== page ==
De Lima: Cybercrime law to stand legal scrutiny
MANILA -- Justice Secretary Leila de Lima said her department is readying changes to the controversial Cybercrime Prevention Act, which will be presented to lawmakers in the incoming 16th Congress.
De Lima refused to specify the "improvements" on Thursday but certainly the Department of Justice took cue from the consolidated petitions against Republic Act 10175, whose implementation has been blocked by the Supreme Court since October last year.
"I don't think the outcome of the petition will have an effect on our plan to propose certain enhancements into that law. On our part, we think that the entire law could stand constitutional scrutiny but, of course, we don't know what views of the SC would be," she said.
Justice Assistant Secretary Geronimo Sy, head of the Office of Cybercrime, said the DOJ will push for the scrapping of online libel and its stiffer penalties, which was inserted by Senator Vicente Sotto III in the bicameral deliberations after receiving online criticism for an alleged plagiarized speech against the enactment of the Reproductive Health law.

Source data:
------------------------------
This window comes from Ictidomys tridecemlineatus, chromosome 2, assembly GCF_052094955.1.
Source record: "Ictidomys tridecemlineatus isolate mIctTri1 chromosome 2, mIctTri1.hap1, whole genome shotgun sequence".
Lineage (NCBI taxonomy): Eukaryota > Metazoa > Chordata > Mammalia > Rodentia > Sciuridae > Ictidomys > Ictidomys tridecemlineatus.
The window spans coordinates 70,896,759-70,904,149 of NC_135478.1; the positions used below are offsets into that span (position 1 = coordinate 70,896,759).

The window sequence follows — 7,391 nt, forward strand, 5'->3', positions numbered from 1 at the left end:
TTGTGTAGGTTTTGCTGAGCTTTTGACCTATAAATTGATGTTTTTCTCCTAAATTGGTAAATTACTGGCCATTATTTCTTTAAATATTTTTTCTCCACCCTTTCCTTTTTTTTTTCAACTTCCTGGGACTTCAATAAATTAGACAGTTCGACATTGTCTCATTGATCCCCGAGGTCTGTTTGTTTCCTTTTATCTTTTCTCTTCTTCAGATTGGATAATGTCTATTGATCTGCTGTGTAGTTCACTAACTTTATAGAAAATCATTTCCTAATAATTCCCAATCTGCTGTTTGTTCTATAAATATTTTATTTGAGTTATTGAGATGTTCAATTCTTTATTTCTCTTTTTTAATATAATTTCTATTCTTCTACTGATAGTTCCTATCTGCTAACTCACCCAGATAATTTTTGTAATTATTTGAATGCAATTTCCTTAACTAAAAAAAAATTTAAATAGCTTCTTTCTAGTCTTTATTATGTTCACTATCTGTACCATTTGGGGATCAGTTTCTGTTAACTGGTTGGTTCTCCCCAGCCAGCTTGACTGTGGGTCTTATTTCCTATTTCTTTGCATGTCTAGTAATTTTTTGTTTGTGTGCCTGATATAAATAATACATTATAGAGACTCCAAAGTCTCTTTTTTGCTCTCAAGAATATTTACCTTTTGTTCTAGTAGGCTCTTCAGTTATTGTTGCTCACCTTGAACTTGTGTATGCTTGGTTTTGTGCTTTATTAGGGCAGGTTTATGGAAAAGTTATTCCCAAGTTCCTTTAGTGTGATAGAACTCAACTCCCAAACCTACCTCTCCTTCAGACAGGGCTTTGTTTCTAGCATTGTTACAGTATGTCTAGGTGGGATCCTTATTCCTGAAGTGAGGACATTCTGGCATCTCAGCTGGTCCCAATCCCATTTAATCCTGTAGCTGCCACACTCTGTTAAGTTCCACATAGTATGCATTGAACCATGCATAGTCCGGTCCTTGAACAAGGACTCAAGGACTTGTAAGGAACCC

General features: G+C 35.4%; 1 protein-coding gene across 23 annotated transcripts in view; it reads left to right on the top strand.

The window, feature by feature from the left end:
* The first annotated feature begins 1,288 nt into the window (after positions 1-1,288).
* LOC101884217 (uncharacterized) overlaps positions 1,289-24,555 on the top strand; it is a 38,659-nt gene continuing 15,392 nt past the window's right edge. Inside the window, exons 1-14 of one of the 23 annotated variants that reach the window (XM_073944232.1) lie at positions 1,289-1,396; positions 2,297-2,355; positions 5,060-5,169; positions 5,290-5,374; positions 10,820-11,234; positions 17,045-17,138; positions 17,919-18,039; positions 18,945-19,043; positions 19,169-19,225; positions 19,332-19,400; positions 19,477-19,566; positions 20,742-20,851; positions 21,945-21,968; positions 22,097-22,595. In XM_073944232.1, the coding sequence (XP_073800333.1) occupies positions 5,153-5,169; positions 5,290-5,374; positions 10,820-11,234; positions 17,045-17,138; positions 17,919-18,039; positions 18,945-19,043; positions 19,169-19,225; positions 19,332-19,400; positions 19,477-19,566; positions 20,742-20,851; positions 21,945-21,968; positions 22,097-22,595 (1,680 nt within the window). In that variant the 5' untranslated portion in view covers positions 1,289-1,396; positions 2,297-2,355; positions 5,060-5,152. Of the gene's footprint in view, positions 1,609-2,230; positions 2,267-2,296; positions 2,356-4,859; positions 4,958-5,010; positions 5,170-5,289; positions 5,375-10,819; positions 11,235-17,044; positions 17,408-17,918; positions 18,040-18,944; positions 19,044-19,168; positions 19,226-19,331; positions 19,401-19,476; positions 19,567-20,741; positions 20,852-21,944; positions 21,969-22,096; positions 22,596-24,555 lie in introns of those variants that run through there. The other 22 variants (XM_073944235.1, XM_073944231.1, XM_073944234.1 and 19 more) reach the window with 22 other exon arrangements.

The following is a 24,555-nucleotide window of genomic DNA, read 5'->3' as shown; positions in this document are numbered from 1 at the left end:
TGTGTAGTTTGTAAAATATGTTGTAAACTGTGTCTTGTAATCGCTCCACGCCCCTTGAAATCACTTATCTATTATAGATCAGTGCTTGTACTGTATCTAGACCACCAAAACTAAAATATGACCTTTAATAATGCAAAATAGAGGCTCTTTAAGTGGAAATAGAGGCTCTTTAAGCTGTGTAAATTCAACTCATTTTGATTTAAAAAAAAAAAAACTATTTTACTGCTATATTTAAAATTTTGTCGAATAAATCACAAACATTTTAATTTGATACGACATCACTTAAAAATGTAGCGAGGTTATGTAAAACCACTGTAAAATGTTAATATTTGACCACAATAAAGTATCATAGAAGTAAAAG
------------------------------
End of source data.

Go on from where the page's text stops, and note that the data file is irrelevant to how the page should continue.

"The libel provision is gone which the DOJ in the first place never supported," said Sy.
Penalty for libel in print media is up to four years and two months while online libel is punishable by 12-year imprisonment period.
A person can also be prosecuted for libel under the Revised Penal Code and libel under the Cybercrime Prevention Act, which the law's opponents said is tantamount to double jeopardy.
Sy, meanwhile, pushed for the retention of real-time collection of traffic data even if petitioners said it violates an individual’s right to privacy and the privacy of communication and correspondence.
The Aquino administration had already asked the SC to strike down the provision that allows the government to restrict or block access to computer data without a court order as this will violate the right against unreasonable searches and seizures. (Virgil Lopez/Sunnex)